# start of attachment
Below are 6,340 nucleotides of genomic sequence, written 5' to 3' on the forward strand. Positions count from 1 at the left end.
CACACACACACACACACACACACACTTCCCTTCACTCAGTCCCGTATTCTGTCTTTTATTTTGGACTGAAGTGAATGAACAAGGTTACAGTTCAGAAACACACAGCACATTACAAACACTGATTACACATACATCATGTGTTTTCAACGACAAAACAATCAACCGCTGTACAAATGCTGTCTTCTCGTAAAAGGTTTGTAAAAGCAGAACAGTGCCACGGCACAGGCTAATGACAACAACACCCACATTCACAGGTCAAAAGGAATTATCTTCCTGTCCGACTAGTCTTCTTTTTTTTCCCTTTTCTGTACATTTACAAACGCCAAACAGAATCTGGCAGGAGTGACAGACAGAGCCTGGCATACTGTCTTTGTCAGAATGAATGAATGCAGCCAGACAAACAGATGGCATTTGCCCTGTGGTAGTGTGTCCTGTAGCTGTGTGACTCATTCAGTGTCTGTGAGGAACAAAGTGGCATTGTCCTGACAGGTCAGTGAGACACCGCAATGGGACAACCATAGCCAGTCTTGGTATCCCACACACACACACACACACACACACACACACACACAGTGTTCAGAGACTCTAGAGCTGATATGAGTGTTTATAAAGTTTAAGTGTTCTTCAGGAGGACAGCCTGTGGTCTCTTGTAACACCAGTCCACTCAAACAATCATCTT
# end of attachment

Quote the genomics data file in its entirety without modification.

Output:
Below are 6,340 nucleotides of genomic sequence, written 5' to 3' on the forward strand. Positions count from 1 at the left end.
CACACACACACACACACACACACACTTCCCTTCACTCAGTCCCGTATTCTGTCTTTTATTTTGGACTGAAGTGAATGAACAAGGTTACAGTTCAGAAACACACAGCACATTACAAACACTGATTACACATACATCATGTGTTTTCAACGACAAAACAATCAACCGCTGTACAAATGCTGTCTTCTCGTAAAAGGTTTGTAAAAGCAGAACAGTGCCACGGCACAGGCTAATGACAACAACACCCACATTCACAGGTCAAAAGGAATTATCTTCCTGTCCGACTAGTCTTCTTTTTTTTCCCTTTTCTGTACATTTACAAACGCCAAACAGAATCTGGCAGGAGTGACAGACAGAGCCTGGCATACTGTCTTTGTCAGAATGAATGAATGCAGCCAGACAAACAGATGGCATTTGCCCTGTGGTAGTGTGTCCTGTAGCTGTGTGACTCATTCAGTGTCTGTGAGGAACAAAGTGGCATTGTCCTGACAGGTCAGTGAGACACCGCAATGGGACAACCATAGCCAGTCTTGGTATCCCACACACACACACACACACACACACACACACACACAGTGTTCAGAGACTCTAGAGCTGATATGAGTGTTTATAAAGTTTAAGTGTTCTTCAGGAGGACAGCCTGTGGTCTCTTGTAACACCAGTCCACTCAAACAATCATCTT